The Play, (or Plays) a performance of the theatre “Pcholka” (“A Little Bee”) 

… the performance did not consist of fairy tales or children’s songs. The small theatre raised serious Christian and general issues. Moreover, it was giving answers to them. … The short plays used symbols to voice the issues of attention and loneliness, help and mercy, love towards one’s neighbour and compassion. ….

Small fingers of the children represented plants, fish, animals, birds, flowers, people, and ships… All this using only their hands. At the end of this part of their performance the children sent small planes made from paper to the audience. Each paper plane had warm greetings and wishes inside.  ….

the talented children … were the patients of the boarding home for children with special needs.

Fr. Andrew (photo by Daria L.)

“Fr Andrew says:  
 Children also show their sins, they may be capricious from time to time but they are not cunning, sly, they do not collect sins like adults do, they forget and forgive and go on to play. They are not filled with sins. An adult, on the contrary, has a hardened heart filled with sins. A person cannot defeat his passions using only his own power. He needs help, he needs the Holy Church, he needs love, which gives him an opportunity to take a deep breath, to get rid of his own “I”, and to get into that Yonder Land, even for a moment.”

See also Unusual Theatre for Unusual Children

offerings for our brethren the poor

Dr. Susan R. Holman has written three book on the subject of the Church,  the poor, and almsgiving: The Hungry Are Dying: Beggars and Bishops in Roman Cappadocia. (2001) Wealth and Poverty in Early Church and Society. (2008) & God Knows There’s Need: Christian Responses to Poverty (2009). See Goodreads: Susan R. Holman’s Books & In Communion: “God knows there’s Need”

A dietitian and a theologian, she is currently a senior writer at the Harvard Global Health Institute: Susan R. Holman

So she knows her stuff. She has researched very thoroughly these subjects. I had the pleasure of hearing her speak at the The Sophia Institute’s 2009 Conference entitled Lord When Did We See You Hungry? Philanthropy and Social Compassion in Eastern Christian Tradition Her keynote address was entitled “On the Ground: Realizing an ‘Altared’ Philoptokea; Cappadocian Insights.”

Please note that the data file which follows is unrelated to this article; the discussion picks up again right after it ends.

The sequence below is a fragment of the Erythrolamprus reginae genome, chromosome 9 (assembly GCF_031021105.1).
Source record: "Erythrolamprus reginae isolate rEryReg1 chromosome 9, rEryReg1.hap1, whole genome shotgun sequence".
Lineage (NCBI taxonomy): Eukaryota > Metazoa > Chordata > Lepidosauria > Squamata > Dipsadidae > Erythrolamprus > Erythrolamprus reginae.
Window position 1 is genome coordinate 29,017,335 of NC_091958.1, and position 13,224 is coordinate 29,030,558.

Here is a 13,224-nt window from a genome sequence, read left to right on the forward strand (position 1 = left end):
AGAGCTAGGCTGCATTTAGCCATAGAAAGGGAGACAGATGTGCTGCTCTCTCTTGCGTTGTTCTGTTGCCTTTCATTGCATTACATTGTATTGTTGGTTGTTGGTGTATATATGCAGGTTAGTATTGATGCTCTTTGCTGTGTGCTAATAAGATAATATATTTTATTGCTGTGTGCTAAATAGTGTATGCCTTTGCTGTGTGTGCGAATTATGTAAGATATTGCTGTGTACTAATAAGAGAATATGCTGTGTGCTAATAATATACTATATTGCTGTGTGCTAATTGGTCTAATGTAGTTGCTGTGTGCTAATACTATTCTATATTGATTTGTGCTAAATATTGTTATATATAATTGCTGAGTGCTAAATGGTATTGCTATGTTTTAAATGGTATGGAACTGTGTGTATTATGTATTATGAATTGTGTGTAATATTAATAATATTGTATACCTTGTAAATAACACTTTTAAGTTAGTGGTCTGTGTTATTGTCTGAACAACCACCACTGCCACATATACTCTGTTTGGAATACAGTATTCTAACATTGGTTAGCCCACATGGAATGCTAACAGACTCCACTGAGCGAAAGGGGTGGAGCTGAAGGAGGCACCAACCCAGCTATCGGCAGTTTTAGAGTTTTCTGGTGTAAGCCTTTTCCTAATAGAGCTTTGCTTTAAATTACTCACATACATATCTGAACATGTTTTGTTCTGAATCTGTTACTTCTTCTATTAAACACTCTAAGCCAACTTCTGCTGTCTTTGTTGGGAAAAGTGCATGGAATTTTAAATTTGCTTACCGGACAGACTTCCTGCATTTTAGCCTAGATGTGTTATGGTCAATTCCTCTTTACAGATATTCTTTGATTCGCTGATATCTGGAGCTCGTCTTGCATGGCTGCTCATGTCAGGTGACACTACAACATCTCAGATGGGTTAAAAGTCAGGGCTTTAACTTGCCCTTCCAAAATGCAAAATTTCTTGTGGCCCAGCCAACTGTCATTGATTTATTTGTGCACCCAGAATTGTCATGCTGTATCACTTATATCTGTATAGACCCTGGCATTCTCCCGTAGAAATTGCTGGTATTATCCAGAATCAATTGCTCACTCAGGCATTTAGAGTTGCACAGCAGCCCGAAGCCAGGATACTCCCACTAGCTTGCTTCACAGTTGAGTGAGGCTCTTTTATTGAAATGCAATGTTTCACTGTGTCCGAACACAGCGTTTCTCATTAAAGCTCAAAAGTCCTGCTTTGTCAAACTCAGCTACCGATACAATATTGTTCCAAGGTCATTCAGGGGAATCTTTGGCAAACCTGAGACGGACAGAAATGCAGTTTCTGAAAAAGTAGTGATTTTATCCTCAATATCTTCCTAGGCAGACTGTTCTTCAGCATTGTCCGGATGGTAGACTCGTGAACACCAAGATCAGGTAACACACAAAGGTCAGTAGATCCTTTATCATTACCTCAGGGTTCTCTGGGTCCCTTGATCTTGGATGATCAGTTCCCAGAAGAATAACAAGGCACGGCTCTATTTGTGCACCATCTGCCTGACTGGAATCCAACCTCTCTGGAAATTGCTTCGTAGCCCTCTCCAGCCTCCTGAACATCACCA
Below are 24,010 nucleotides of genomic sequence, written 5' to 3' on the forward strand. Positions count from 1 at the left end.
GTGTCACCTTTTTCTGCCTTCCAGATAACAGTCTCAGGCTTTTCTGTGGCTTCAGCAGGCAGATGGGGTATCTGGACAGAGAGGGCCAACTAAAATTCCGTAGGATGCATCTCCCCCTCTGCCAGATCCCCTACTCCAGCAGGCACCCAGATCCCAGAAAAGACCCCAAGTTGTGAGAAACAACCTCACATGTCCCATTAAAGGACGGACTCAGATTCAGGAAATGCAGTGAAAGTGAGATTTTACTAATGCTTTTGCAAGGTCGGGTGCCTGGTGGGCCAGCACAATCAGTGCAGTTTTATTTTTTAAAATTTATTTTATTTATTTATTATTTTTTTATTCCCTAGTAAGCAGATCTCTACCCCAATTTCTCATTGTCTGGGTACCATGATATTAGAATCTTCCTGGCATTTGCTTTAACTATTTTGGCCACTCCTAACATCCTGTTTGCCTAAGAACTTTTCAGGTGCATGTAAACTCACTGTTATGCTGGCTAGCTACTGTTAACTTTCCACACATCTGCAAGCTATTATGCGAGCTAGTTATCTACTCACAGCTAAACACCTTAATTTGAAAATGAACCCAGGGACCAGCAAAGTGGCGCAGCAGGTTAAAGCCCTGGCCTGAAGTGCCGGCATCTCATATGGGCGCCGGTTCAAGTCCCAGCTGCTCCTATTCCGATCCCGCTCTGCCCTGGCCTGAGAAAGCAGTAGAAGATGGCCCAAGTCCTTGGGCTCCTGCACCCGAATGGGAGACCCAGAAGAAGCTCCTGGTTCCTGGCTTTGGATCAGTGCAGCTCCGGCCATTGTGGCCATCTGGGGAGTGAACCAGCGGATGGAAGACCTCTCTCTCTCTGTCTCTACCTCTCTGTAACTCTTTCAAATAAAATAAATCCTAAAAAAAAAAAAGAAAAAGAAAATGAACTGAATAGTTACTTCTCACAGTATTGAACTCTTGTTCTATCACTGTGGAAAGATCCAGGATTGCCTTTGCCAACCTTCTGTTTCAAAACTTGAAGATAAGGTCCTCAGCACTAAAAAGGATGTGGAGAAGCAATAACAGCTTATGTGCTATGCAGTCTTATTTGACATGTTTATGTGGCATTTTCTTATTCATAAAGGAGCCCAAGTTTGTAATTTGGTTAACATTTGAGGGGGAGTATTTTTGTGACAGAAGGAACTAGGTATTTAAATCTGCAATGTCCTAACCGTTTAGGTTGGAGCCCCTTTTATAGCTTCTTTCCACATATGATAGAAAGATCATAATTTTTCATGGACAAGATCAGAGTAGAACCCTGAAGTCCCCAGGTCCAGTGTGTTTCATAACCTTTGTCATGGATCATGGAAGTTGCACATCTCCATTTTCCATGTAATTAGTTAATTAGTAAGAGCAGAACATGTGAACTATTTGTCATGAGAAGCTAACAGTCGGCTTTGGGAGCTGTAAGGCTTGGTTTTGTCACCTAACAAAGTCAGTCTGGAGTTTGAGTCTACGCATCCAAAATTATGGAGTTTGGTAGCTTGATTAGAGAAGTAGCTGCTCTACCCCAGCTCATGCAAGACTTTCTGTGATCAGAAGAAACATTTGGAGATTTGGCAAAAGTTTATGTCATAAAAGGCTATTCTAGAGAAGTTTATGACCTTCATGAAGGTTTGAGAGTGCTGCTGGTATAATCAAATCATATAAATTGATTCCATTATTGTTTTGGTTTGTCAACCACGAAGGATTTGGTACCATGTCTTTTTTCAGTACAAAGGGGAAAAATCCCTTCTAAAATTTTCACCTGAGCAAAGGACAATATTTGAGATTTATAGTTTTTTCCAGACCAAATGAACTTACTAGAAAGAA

Now before you are thoroughly intimidated by her scholarly depth, I would like to introduce you to a humble one-page blog post in which she addresses the subject in a way that I’m sure the vast majority of readers will be comfortable with.  She quotes and summarizes St. Gregory the Theologian and St, Gregory of Nyssa, fourth century bishops. These two Church Fathers, along with St. Basil the Great, were known as the Cappadocian Fathers, and were the key theologians that championed the present day version of Nicene Creed as we know it in the Orthodox Church.

And as bishops and shepherds of God’s flock they also concerned themselves with the full range of human need which they encountered personally.  Their words on this crucial responsibility of almsgiving are not to be ignored.  If we dare to consign them and their exhortations to an ancient time divorced from our modern situation, we simply divide the Church into then and now. We would also be dividing Christ. For just as Christ, according to the epistle to the Hebrews, is the same yesterday, today, and forever, so is the Church and her Holy Fathers and their teachings.

The Post:  Joseph’s Corner: The Fathers Speak on Entitlements for the Poor 

Read, and be challenged, and greatly edified!

Picture from Joseph’s Corner

A course on practical ministries (to persons with disability, etc.)

Our Lord Jesus Christ heals the sick and raises the dead

Robert D. Hosken is an Orthodox Christian who is a Professor at the Moscow Evangelical Christian Seminary. His wife Cheryl Hosken has a B.S. degree in Rehabilitation Counseling, Their goal is the formation of multiple Agape Restoration Centers, in which Orthodox Christians and Protestant Evangelical Christians serve those in need, with a focus on  the rehabilitation of persons with disabilities. He has created an on-line course on Practical Ministries toward that end.

Access the course here:

Welcome to our course on “Practical Ministries”

You will also find at this website a treasure trove of information: a Biblical Learning CenterDiscover Original Christianity, Agape Restoration Society, a link page including Rehab and Charity Resources, a page on the life and writings of St. John Chrysostom, and quite a bit more.

Here are some personal rehabilitation stories and an invitation to help:

Supporting a Person or Project Through Agape Restoration Society

(The icon pictured is from this page.)

And here also is his personal blog, and a post entitled Is There a Right Way to Worship?

He also has a Facebook page, if you would like to invite him to be your Facebook friend, and communicate with him: Facebook: Robert D. Hosken

The Ministry Driven Church